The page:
There’s good and bad that comes with landing an exciting new job.
The good: you have an exciting new job. The bad: you must resign from your current position.
Sure, nobody likes to resign, unless you really hate your present job and relish the opportunity to leave. But outside of that, it can be an awkward and potentially stressful situation, one that you could certainly do without as you prepare to embark on a new endeavor.
So what can you do to alleviate the stress, eliminate feelings of discomfort, and help set yourself up for success in your new position?
Below are five tips for resigning (smoothly) from your current employer:
#1—Give two weeks’ notice.
This may seem like a no-brainer, but what if your new job starts in longer than two weeks? Maybe it’s three weeks. Maybe it’s a month. What if you don’t start for a month, you give your notice, and then your new employer rescinds the offer, for whatever reason? Or you give your notice, and now you’re exposed to possible feelings of resentment at your current employer for four weeks instead of two weeks?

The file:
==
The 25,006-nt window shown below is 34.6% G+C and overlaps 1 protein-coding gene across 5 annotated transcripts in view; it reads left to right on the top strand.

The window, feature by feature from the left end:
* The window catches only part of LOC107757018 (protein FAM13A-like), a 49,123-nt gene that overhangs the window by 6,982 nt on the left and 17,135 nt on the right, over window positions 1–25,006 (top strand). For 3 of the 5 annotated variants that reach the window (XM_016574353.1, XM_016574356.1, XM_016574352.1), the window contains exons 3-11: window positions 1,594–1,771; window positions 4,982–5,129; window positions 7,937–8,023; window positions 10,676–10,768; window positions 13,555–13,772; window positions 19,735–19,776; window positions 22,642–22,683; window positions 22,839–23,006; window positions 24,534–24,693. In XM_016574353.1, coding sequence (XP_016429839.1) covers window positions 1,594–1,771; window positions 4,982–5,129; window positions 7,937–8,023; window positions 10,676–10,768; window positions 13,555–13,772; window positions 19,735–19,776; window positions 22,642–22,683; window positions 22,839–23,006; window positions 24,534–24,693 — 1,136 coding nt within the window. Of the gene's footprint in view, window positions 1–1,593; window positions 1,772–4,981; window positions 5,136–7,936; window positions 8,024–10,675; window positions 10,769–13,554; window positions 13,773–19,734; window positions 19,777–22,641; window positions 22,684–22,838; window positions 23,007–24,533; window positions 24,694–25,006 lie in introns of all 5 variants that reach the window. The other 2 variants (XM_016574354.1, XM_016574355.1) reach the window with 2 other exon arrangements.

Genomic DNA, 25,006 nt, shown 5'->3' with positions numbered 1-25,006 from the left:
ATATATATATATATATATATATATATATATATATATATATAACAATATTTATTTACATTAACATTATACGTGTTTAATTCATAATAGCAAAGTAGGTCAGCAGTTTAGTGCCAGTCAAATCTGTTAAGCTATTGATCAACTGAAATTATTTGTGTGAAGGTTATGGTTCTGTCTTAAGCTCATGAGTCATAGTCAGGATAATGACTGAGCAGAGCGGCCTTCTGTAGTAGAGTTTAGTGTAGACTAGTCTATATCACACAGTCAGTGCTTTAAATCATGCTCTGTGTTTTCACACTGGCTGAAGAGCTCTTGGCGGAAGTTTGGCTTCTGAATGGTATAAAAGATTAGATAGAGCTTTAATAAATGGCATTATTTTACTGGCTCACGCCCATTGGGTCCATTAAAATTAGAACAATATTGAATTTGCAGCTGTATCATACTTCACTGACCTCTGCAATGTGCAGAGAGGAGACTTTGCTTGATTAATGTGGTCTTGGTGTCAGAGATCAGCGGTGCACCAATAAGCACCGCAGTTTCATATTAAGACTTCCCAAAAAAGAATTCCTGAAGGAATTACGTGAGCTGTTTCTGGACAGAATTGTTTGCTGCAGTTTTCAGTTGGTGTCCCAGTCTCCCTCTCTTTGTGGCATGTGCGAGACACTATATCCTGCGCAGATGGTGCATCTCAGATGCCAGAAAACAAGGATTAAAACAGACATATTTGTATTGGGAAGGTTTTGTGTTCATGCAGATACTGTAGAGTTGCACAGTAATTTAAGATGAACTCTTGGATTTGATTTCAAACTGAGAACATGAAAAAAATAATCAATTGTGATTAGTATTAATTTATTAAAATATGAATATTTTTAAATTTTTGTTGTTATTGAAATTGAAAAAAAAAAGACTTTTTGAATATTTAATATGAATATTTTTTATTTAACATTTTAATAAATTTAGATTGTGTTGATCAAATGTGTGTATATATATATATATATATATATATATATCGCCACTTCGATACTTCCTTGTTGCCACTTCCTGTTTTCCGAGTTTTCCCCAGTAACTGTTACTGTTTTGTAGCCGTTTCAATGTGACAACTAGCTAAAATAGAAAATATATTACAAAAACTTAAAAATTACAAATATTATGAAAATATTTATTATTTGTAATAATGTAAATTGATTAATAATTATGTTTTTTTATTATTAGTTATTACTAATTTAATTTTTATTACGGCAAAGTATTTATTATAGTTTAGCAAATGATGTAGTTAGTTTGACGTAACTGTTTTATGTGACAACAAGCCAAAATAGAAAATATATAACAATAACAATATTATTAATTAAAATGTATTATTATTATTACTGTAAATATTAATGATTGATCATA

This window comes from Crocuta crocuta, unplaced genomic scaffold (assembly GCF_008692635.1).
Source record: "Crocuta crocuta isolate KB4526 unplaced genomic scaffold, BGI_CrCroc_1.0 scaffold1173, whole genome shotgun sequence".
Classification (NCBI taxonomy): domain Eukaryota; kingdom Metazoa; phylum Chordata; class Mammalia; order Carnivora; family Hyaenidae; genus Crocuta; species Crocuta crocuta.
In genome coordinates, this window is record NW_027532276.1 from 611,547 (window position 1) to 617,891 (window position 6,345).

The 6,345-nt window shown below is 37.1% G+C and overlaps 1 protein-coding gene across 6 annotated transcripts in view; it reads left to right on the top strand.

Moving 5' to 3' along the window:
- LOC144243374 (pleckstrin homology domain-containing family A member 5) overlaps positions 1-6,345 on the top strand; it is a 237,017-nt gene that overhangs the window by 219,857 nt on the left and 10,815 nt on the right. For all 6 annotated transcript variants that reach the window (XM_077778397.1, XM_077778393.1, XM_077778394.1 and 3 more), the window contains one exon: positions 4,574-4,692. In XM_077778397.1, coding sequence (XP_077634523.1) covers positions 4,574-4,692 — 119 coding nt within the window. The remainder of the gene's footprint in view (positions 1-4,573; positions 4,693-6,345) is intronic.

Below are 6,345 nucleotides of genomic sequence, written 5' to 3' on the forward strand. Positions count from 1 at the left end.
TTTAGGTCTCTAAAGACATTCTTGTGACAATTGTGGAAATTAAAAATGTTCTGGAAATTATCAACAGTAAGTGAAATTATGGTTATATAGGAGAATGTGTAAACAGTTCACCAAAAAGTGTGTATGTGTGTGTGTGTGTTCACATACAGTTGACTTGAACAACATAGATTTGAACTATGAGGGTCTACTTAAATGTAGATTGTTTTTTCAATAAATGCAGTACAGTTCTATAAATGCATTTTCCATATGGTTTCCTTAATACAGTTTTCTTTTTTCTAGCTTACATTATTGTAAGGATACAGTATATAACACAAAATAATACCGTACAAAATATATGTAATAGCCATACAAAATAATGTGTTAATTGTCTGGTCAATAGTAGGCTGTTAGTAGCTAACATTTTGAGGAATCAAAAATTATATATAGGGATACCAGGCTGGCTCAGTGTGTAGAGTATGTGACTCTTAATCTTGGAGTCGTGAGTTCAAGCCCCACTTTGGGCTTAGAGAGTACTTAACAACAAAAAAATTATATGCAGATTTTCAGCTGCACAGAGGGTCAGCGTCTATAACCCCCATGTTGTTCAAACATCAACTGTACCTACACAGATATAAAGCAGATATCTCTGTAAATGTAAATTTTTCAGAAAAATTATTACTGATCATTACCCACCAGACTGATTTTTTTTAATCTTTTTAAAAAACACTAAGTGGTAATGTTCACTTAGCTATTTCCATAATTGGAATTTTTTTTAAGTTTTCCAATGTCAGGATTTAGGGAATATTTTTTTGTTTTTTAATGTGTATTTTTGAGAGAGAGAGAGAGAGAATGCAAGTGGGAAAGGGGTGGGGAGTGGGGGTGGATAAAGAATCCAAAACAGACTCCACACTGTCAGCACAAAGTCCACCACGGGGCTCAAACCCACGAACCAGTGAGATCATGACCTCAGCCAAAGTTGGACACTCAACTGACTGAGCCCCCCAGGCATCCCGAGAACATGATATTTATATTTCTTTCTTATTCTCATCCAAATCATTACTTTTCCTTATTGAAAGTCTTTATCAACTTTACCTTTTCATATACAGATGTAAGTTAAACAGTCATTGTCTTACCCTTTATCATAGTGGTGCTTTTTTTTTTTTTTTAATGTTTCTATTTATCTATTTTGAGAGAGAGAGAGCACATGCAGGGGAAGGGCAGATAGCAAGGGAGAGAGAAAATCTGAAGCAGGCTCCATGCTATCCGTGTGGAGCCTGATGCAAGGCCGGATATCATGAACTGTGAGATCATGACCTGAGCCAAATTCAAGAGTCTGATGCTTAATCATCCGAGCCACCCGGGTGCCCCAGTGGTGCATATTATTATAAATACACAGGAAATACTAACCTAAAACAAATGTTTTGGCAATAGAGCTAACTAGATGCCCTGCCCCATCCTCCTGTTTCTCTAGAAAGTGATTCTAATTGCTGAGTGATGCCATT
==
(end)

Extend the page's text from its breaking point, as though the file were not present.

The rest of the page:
#2—Submit your resignation letter in person.
No, sending your resignation via email is NOT the way to go, to speak nothing of texting it (insert face palm here). Speak directly with your supervisor in a private setting. Convey the message that you made a careful decision and that you’re grateful for what the company has done for you. If you harbor no ill will, be sure to emphasize this to your supervisor.
#3—Do not write a bloated resignation letter.
Your letter should be straight and to the point. There’s no need to provide details surrounding the situation that you don’t need to provide, although do indicate when your last day of employment will be. In addition, make copies of the letter, at least two and probably three. You’ll want one, and you might need one for both your supervisor and the company’s HR department.
#4—Resign at the end of the business day.
It would be ideal to resign on a Friday. That’s not always possible, but planning to do so at the end of the day (whatever day that might be) is preferable. That way, if your supervisor reacts in a negative fashion, the day is at an end and they have time to “cool off” during the evening hours.
#5—Help make the transition a good one.
Ask what you can do to help the company during the last two weeks of your employment. You might have to write down a detailed list of your day-to-day duties or eventually train the person who is going to succeed you (if one is hired in time or an internal candidate is promoted). Being helpful during this period could be crucial to ensuring that the company’s transition—not to mention yours—is a smooth one.